Victims of domestic violence need help

Although most cases are not reported, FNC members say having private arbitration is the best way of handling it, Ola Salem writes.

Ali Jassim (UAQ) is the chairman of the FNC committee on human rights. Silvia Razgova / The National
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ABU DHABI // Members of the FNC’s human rights committee said that domestic violence was largely not being reported.

They explained that families usually wanted to avoid going to court because the matter could spiral out of their control, or they feared the shame of public exposure. But there was no path for victims of domestic violence other than legal recourse.

In their recent visits to Ewa’a centres that shelter women and children, the committee members found that the Ministry of Social Affairs had no way of helping victims.

The centres were unable to provide assistance because their responsibility extended only to victims of human trafficking.

The committee, which Ali Jassim (UAQ) chairs, concluded that the best way to help victims of domestic violence was to deal with such incidents without involving the law.

Some people might argue that domestic violence was a red line that should not be crossed in a marriage, but the committee said there was a need to allow for reconciliation.

In the West, there is a clear definition of what constitutes domestic violence.

In the Arab world, unfortunately, there is room for legal interpretation.

In October 2011, the Federal Supreme Court, which follows Sharia, ruled that a husband was permitted to beat his wife and children as long as he did not leave any marks.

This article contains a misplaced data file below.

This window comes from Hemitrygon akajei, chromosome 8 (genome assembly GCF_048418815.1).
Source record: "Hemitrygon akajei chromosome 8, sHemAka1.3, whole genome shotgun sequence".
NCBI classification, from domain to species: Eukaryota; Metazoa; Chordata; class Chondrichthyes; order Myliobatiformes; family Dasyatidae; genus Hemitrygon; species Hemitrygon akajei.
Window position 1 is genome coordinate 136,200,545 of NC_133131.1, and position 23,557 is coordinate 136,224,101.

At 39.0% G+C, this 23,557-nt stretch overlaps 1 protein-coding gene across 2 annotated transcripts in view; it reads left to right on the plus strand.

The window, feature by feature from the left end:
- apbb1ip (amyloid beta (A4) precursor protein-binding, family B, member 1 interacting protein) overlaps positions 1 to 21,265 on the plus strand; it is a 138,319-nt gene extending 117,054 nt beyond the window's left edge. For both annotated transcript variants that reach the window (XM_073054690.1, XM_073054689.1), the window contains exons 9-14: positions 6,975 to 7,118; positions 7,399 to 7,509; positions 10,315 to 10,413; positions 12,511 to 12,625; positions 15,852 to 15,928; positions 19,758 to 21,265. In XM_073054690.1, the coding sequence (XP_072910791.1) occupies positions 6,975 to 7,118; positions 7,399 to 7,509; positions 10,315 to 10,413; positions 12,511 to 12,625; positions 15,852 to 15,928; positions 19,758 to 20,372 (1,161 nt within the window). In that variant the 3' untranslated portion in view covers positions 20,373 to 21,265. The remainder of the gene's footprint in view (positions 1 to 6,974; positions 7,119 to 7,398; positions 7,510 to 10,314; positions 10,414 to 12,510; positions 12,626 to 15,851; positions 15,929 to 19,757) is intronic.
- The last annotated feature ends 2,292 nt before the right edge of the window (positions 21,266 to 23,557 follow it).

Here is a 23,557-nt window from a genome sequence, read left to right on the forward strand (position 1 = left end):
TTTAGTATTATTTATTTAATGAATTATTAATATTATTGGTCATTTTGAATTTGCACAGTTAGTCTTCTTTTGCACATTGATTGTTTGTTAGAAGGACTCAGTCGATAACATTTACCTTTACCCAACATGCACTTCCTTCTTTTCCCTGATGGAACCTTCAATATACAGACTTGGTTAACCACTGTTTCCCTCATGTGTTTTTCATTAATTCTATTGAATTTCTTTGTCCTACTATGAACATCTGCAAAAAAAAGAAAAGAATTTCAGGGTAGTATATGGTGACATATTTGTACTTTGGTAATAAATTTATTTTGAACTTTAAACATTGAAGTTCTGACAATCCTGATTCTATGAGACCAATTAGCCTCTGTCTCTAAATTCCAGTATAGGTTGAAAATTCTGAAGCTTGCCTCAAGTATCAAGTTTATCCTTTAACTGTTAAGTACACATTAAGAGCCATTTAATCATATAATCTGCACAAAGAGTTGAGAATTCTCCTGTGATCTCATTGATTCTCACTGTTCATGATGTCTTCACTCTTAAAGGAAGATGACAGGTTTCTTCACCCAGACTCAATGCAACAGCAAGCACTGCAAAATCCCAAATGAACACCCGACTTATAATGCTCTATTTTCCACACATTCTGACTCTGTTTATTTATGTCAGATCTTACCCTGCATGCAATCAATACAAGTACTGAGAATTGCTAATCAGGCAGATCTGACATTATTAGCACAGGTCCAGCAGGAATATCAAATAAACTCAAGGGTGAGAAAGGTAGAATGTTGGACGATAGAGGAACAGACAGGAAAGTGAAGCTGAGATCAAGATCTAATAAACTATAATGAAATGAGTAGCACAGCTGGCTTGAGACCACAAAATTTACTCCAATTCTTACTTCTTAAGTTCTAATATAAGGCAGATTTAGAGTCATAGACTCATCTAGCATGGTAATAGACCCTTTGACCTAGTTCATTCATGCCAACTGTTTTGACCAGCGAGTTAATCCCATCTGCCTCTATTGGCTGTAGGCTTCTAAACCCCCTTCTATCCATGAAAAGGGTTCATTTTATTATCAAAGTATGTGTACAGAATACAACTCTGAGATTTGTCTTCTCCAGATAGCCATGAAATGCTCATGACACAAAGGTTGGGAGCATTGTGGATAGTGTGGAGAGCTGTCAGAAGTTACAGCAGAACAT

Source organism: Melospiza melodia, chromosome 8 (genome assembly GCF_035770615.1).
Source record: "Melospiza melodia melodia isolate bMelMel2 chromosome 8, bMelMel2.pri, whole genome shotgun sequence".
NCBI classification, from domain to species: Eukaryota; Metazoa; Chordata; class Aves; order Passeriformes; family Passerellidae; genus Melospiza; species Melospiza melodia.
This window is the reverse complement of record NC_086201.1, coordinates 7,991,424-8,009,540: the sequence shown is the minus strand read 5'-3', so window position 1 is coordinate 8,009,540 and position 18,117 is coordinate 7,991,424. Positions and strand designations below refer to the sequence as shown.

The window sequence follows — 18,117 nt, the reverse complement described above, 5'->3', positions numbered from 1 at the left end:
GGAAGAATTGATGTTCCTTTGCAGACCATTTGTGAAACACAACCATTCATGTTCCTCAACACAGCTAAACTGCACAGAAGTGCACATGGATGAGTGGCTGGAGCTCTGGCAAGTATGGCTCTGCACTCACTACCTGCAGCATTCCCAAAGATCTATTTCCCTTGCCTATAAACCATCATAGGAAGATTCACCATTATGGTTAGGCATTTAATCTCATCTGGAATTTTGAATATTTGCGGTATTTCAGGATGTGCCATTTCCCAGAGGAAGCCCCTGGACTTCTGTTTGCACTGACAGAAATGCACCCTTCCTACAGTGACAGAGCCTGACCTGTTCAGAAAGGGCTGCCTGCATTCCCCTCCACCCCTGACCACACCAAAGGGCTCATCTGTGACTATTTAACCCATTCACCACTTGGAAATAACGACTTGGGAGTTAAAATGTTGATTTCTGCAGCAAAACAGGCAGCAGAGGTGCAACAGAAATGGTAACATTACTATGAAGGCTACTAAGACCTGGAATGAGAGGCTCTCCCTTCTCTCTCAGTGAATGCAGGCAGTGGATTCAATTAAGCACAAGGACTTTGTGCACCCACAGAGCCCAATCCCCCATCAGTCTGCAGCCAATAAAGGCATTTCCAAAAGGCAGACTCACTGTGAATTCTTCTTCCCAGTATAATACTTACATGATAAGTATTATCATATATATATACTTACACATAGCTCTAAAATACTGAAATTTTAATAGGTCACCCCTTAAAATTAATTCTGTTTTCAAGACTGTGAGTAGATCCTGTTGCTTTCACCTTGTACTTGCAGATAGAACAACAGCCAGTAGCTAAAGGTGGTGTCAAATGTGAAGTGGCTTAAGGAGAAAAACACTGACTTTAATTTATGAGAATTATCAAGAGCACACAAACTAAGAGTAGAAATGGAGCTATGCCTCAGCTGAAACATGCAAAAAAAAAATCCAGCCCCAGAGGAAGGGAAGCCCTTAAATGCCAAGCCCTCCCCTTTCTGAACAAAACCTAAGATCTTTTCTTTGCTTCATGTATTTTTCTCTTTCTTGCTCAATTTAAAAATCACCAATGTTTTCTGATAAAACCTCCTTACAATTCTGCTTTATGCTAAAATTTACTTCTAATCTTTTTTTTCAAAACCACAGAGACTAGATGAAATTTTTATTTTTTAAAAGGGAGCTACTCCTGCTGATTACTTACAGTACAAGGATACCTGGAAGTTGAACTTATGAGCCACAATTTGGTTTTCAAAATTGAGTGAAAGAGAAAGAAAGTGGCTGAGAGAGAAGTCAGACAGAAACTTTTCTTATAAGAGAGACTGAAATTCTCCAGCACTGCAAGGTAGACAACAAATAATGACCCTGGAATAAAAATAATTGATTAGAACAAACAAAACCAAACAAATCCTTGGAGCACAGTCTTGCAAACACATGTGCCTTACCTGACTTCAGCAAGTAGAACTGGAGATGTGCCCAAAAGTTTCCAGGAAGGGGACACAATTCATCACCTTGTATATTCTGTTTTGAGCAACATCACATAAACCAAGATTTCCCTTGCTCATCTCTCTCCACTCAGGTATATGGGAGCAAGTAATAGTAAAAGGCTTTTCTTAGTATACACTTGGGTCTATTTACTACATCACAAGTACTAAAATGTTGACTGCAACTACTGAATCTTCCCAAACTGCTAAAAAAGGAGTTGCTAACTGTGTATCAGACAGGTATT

A top official from the court told the committee, off the record, that he saw domestic violence cases on a daily basis. He also believed that family members needed a way to reconcile, away from the courts.

When the committee asked whether the violent fathers usually returned to their family after serving their jail sentence, the official replied: “100 per cent of the time they did.”

When there were children in a family, the father’s return was particularly inevitable.

The court official said husbands usually returned home for one of two reasons: to seek revenge on those who reported them to the police, or to beg for forgiveness.

Although the committee continued to examine domestic violence issues, Mr Jassim said it was clear that independent arbitration was needed.

While that may help to bring more cases to the forefront and provide anonymity to victims, one could not help but wonder whether this would downplay other cases that should rightly be sent to court.

Cultural norms pressure Arab women to accept a broken, abusive marriage when there are children involved, but such women still need someone to help them.

Telling them behind closed doors to return to their husbands and accept the situation was no longer a viable solution.

Women’s rights were too often dismissed. This became clear when an FNC member said that domestic violence should be downplayed when writing a report on field visits.

The member said there were rights for women, but there were too many rights “like in the West”.

However, there is no such thing as “too many rights” for women, especially when it came to domestic violence.